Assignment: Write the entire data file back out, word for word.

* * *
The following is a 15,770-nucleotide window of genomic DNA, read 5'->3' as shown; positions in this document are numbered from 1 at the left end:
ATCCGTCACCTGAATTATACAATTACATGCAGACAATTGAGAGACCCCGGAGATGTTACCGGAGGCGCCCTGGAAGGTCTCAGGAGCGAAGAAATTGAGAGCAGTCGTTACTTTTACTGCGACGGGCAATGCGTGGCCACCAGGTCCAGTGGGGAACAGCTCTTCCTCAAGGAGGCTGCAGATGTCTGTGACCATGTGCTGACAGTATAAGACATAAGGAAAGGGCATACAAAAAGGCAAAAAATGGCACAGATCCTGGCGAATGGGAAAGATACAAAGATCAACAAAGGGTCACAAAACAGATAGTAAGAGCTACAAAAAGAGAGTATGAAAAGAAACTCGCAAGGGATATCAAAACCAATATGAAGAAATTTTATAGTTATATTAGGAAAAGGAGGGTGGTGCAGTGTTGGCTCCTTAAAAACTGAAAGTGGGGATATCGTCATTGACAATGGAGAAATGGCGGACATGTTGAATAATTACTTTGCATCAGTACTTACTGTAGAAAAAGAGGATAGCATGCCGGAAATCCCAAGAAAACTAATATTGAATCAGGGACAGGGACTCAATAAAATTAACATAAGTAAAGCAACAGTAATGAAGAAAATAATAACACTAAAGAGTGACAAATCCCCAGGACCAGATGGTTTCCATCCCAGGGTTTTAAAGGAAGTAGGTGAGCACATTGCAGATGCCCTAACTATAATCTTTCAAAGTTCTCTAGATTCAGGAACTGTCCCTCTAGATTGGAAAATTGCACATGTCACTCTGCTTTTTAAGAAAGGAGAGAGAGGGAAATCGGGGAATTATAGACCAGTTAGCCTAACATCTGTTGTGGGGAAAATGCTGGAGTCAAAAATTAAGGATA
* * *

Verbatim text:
The following is a 15,770-nucleotide window of genomic DNA, read 5'->3' as shown; positions in this document are numbered from 1 at the left end:
ATCCGTCACCTGAATTATACAATTACATGCAGACAATTGAGAGACCCCGGAGATGTTACCGGAGGCGCCCTGGAAGGTCTCAGGAGCGAAGAAATTGAGAGCAGTCGTTACTTTTACTGCGACGGGCAATGCGTGGCCACCAGGTCCAGTGGGGAACAGCTCTTCCTCAAGGAGGCTGCAGATGTCTGTGACCATGTGCTGACAGTATAAGACATAAGGAAAGGGCATACAAAAAGGCAAAAAATGGCACAGATCCTGGCGAATGGGAAAGATACAAAGATCAACAAAGGGTCACAAAACAGATAGTAAGAGCTACAAAAAGAGAGTATGAAAAGAAACTCGCAAGGGATATCAAAACCAATATGAAGAAATTTTATAGTTATATTAGGAAAAGGAGGGTGGTGCAGTGTTGGCTCCTTAAAAACTGAAAGTGGGGATATCGTCATTGACAATGGAGAAATGGCGGACATGTTGAATAATTACTTTGCATCAGTACTTACTGTAGAAAAAGAGGATAGCATGCCGGAAATCCCAAGAAAACTAATATTGAATCAGGGACAGGGACTCAATAAAATTAACATAAGTAAAGCAACAGTAATGAAGAAAATAATAACACTAAAGAGTGACAAATCCCCAGGACCAGATGGTTTCCATCCCAGGGTTTTAAAGGAAGTAGGTGAGCACATTGCAGATGCCCTAACTATAATCTTTCAAAGTTCTCTAGATTCAGGAACTGTCCCTCTAGATTGGAAAATTGCACATGTCACTCTGCTTTTTAAGAAAGGAGAGAGAGGGAAATCGGGGAATTATAGACCAGTTAGCCTAACATCTGTTGTGGGGAAAATGCTGGAGTCAAAAATTAAGGATA